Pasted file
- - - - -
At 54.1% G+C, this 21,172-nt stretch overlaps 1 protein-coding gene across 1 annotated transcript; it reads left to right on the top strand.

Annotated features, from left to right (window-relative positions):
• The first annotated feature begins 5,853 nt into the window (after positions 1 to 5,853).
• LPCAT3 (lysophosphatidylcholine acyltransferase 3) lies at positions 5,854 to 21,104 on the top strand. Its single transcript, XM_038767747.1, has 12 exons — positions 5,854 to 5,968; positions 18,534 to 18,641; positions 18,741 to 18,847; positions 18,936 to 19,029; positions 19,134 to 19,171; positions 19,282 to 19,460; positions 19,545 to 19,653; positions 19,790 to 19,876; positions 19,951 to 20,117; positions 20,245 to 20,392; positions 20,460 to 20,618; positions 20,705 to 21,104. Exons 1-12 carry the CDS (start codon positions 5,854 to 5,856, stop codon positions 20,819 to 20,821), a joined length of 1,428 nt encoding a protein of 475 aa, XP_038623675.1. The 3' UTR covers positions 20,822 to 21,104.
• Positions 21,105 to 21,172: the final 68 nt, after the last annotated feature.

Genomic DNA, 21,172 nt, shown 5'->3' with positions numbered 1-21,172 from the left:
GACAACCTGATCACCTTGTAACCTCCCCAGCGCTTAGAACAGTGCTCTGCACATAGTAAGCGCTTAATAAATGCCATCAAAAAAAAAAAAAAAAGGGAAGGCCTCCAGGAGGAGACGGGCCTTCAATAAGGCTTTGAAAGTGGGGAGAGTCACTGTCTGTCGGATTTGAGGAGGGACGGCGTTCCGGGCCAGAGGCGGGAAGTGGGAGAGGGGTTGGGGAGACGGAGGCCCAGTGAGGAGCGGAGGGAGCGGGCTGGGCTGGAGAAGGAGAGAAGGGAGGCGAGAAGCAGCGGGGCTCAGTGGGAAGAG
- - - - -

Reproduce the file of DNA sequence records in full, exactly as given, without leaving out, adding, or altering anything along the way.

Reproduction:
At 54.1% G+C, this 21,172-nt stretch overlaps 1 protein-coding gene across 1 annotated transcript; it reads left to right on the top strand.

Annotated features, from left to right (window-relative positions):
• The first annotated feature begins 5,853 nt into the window (after positions 1 to 5,853).
• LPCAT3 (lysophosphatidylcholine acyltransferase 3) lies at positions 5,854 to 21,104 on the top strand. Its single transcript, XM_038767747.1, has 12 exons — positions 5,854 to 5,968; positions 18,534 to 18,641; positions 18,741 to 18,847; positions 18,936 to 19,029; positions 19,134 to 19,171; positions 19,282 to 19,460; positions 19,545 to 19,653; positions 19,790 to 19,876; positions 19,951 to 20,117; positions 20,245 to 20,392; positions 20,460 to 20,618; positions 20,705 to 21,104. Exons 1-12 carry the CDS (start codon positions 5,854 to 5,856, stop codon positions 20,819 to 20,821), a joined length of 1,428 nt encoding a protein of 475 aa, XP_038623675.1. The 3' UTR covers positions 20,822 to 21,104.
• Positions 21,105 to 21,172: the final 68 nt, after the last annotated feature.

Genomic DNA, 21,172 nt, shown 5'->3' with positions numbered 1-21,172 from the left:
GACAACCTGATCACCTTGTAACCTCCCCAGCGCTTAGAACAGTGCTCTGCACATAGTAAGCGCTTAATAAATGCCATCAAAAAAAAAAAAAAAAGGGAAGGCCTCCAGGAGGAGACGGGCCTTCAATAAGGCTTTGAAAGTGGGGAGAGTCACTGTCTGTCGGATTTGAGGAGGGACGGCGTTCCGGGCCAGAGGCGGGAAGTGGGAGAGGGGTTGGGGAGACGGAGGCCCAGTGAGGAGCGGAGGGAGCGGGCTGGGCTGGAGAAGGAGAGAAGGGAGGCGAGAAGCAGCGGGGCTCAGTGGGAAGAG